Chapter 6: Travel Tips
You are responsible for your personal expenses and transportation. It is important to budget your money appropriately. A low estimate for student travelers is about $30 per day when you are away from your "host" location. But keep in mind your personal spending habits and that each country is different. You may want to consult student-directed travel guides such as Lonely Planet, or Let's Go for more information. In addition, study abroad returnees are a good source of information.
Airline Reservations & Train Passes
If your program does not offer a group flight, start shopping around for good airfares. If your program does offer a group flight, it is still worthwhile to check on independent flights and discuss any discount the program will offer. We recommend that you check with two or three different travel agents. STA Travel is a good student discount agency. Mission Travel also works closely with Point Loma and would be very helpful in finding you the lowest fares available. Always make sure you understand the restrictions on any ticket you purchase. Read the fine print - if it sounds to good too be true it probably is! Eurail, Britrail, and Europasses can also be purchased from STA Travel as well at 858-270-6401.
Doing Homework About Your Host Country and City
We recommend that you do some reading about the country and culture where you are planning to live. There are numerous travel books available, we suggest the Lonely Planet series as it is-more student oriented. In addition, students have found it helpful to do some reading about cross-cultural interactions. Some, good reference books include:
- The Silent Language; The Dance of Life and The Hidden Dimension by Edward T. Hall, 1959, 1983, 1966.
- Studying Abroad/Learning Abroad by J. Daniel Hess, 1997.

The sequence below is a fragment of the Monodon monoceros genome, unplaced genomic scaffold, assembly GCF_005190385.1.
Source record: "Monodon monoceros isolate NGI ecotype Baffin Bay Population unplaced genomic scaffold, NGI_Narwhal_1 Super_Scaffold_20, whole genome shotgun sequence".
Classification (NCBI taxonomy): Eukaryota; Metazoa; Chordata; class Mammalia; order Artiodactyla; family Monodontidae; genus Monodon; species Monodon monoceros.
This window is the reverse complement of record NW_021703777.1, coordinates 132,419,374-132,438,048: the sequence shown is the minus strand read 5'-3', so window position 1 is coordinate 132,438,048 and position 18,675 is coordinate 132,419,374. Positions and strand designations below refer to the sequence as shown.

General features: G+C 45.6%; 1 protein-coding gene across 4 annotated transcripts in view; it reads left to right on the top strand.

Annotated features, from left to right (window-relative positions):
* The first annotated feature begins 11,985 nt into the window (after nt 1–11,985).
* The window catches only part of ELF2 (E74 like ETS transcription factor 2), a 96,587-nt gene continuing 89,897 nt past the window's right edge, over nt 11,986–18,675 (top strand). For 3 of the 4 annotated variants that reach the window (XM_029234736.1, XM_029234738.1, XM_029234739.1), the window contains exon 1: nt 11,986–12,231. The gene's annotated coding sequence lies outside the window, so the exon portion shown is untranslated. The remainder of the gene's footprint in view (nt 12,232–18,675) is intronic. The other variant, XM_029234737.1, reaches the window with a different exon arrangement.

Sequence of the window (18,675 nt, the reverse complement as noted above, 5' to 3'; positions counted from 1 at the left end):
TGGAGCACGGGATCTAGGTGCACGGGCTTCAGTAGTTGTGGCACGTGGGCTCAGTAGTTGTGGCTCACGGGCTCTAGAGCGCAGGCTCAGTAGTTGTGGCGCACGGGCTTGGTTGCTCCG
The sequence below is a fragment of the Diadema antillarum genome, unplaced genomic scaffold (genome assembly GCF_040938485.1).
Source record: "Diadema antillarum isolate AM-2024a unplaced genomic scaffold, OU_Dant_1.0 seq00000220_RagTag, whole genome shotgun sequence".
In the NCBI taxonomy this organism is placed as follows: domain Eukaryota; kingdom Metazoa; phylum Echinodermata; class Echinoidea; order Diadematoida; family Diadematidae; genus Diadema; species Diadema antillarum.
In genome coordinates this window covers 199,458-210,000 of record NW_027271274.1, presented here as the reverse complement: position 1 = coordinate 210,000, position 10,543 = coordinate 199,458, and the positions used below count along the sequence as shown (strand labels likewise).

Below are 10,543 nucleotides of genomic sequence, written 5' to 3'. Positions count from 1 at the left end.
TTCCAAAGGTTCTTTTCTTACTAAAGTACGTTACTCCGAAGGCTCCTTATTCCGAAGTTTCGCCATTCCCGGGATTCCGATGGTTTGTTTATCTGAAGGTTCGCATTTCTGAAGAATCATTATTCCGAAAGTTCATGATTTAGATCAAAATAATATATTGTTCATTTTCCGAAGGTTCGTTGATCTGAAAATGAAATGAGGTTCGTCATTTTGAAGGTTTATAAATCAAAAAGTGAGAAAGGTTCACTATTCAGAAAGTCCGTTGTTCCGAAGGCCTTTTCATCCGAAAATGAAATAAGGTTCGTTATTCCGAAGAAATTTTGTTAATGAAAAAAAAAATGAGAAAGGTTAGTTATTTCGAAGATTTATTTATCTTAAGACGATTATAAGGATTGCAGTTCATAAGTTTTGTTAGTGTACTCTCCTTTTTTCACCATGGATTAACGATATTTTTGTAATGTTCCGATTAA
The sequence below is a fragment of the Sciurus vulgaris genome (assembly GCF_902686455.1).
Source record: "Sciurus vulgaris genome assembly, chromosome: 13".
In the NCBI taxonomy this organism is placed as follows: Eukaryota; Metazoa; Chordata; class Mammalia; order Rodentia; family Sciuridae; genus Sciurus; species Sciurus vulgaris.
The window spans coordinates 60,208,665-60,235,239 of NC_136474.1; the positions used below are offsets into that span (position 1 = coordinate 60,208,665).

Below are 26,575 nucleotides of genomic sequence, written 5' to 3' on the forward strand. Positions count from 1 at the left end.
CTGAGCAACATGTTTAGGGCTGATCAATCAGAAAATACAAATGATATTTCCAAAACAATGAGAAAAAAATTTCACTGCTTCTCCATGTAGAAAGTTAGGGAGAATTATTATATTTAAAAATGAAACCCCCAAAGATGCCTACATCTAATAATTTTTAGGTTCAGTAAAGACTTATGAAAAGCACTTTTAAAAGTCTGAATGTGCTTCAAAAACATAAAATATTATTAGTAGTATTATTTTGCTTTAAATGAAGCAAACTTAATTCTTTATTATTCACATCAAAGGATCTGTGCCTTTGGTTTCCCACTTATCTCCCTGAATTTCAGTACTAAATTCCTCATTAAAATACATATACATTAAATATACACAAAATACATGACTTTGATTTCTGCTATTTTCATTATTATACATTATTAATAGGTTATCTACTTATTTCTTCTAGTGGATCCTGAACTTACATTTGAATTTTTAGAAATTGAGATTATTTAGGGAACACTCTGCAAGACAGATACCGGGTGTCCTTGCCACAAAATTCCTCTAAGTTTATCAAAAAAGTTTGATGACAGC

- The Art of Crossing Cultures by Craig Stori, 1990.
- Women's Guide to Overseas Living by Nancy J. Piet-Pellon and Barbara Homby, 1992.
- Minority Experience of Study Abroad by Brown University Office of International Programs,1991
- Study A broad, A Parent's Guide by William Hoffa, 1998.
- Survival Kit for Overseas Living by L. Robert Kohl, 1996.
- Students Abroad. Strangers at Home by Norman L. Kauffman, Judith N.Martin, and Henry D. Weaver with Judy Weaver, 1992.
- The Art of Coming Home by Craig Stori, 1997.
Phone Calls & Telephones
When making your first call, you may have a cultural experience. Go into the situation planning to learn something new. Each country has different systems, but for the most part throughout Europe you will have access to payphones. The best method of payment is usually a pre-paid phone card. You can also contact AT&T, MCI, or your long distance carrier for information on using the calling cards overseas. In some countries, cellular phones are becoming very popular and can be rented. When calling home, please remember the time difference!
Credit Cards, Traveler's Checks & Cash
It is a good idea to have a credit card available when traveling. VISA is probably the most accepted card in the world. American Express Offices will cash you AE traveler's check and offer you additional services with your American Express card. Contact AE for their worldwide locations.
ATM machines available in many countries; however, it is wise to inquire about the safety issues concerning ATM machines in the country. ATM machines can and often are popular sites of robbery, be careful. ATMs in Banks or other secure locations are usually preferable to those on the street.
As a general rule, a combination of U.S. dollar traveler's checks, an ATM card, and some local currency should be carried when traveling If you are touring many countries, budget the amount of money you exchange into local currency so as not to pay an exchange fee more than once.